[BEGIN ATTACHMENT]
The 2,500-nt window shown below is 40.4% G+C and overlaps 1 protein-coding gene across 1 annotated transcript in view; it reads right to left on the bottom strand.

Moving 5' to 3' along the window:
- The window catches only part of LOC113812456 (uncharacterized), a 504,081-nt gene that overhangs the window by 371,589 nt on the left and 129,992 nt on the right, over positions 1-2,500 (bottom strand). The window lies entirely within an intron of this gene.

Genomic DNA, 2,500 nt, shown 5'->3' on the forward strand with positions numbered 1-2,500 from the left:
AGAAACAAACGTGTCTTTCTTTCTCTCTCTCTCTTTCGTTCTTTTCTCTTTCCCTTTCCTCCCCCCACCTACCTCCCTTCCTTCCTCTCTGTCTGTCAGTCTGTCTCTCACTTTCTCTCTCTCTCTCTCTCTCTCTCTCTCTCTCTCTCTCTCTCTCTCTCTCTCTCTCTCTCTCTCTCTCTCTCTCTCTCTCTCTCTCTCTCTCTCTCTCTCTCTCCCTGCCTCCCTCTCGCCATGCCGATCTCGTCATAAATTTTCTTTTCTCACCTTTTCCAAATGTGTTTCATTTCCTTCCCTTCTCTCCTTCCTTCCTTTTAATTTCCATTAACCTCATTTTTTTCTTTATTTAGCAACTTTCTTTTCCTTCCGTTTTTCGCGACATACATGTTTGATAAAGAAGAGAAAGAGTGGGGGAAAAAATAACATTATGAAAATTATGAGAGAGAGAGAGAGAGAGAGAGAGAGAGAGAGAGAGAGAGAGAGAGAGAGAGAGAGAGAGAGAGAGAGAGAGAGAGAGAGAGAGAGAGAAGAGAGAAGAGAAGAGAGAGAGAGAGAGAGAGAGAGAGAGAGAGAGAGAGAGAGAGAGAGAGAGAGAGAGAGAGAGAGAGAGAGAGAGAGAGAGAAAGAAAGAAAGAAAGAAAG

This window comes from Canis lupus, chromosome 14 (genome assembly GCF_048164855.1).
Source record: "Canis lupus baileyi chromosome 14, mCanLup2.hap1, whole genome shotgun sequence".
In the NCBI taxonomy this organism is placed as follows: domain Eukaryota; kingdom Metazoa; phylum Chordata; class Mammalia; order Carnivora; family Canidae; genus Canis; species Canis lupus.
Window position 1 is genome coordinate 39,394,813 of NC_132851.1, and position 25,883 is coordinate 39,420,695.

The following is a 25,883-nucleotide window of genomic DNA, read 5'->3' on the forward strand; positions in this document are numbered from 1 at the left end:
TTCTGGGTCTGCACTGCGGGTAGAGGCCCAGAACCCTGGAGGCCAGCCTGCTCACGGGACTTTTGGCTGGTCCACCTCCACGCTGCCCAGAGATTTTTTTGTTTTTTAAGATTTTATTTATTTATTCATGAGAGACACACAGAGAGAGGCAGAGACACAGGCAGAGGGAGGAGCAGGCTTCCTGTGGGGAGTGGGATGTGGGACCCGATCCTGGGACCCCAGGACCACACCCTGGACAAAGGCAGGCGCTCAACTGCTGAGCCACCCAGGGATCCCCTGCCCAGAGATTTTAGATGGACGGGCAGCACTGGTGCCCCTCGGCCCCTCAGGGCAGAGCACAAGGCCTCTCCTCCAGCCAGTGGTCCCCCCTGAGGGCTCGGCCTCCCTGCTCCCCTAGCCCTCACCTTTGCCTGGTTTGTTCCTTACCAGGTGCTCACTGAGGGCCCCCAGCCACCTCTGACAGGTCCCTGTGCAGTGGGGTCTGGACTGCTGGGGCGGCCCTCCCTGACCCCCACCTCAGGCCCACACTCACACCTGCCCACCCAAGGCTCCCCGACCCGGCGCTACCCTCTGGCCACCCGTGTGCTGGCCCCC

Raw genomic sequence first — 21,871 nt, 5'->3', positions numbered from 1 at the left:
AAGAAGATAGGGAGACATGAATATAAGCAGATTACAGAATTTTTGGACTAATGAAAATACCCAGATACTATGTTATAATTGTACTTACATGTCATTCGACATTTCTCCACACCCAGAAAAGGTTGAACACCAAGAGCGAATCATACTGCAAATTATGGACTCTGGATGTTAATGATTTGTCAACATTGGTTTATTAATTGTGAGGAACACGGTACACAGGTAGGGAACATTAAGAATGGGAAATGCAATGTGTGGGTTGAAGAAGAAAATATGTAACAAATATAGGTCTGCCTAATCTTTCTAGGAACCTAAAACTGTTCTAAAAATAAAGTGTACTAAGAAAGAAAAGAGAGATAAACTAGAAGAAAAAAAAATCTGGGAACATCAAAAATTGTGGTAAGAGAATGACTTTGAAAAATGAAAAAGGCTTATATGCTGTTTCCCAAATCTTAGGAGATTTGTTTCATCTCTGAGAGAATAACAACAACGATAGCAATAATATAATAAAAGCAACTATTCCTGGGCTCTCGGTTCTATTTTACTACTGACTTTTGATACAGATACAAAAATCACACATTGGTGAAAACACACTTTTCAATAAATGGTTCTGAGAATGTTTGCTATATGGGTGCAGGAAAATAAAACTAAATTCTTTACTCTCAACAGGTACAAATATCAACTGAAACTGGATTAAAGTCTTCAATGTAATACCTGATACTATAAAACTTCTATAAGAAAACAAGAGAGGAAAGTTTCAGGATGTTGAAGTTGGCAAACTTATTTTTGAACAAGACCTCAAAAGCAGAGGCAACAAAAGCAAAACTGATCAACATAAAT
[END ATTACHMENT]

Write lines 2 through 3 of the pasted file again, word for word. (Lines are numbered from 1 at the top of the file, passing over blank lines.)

Moving 5' to 3' along the window:
- The window catches only part of LOC113812456 (uncharacterized), a 504,081-nt gene that overhangs the window by 371,589 nt on the left and 129,992 nt on the right, over positions 1-2,500 (bottom strand). The window lies entirely within an intron of this gene.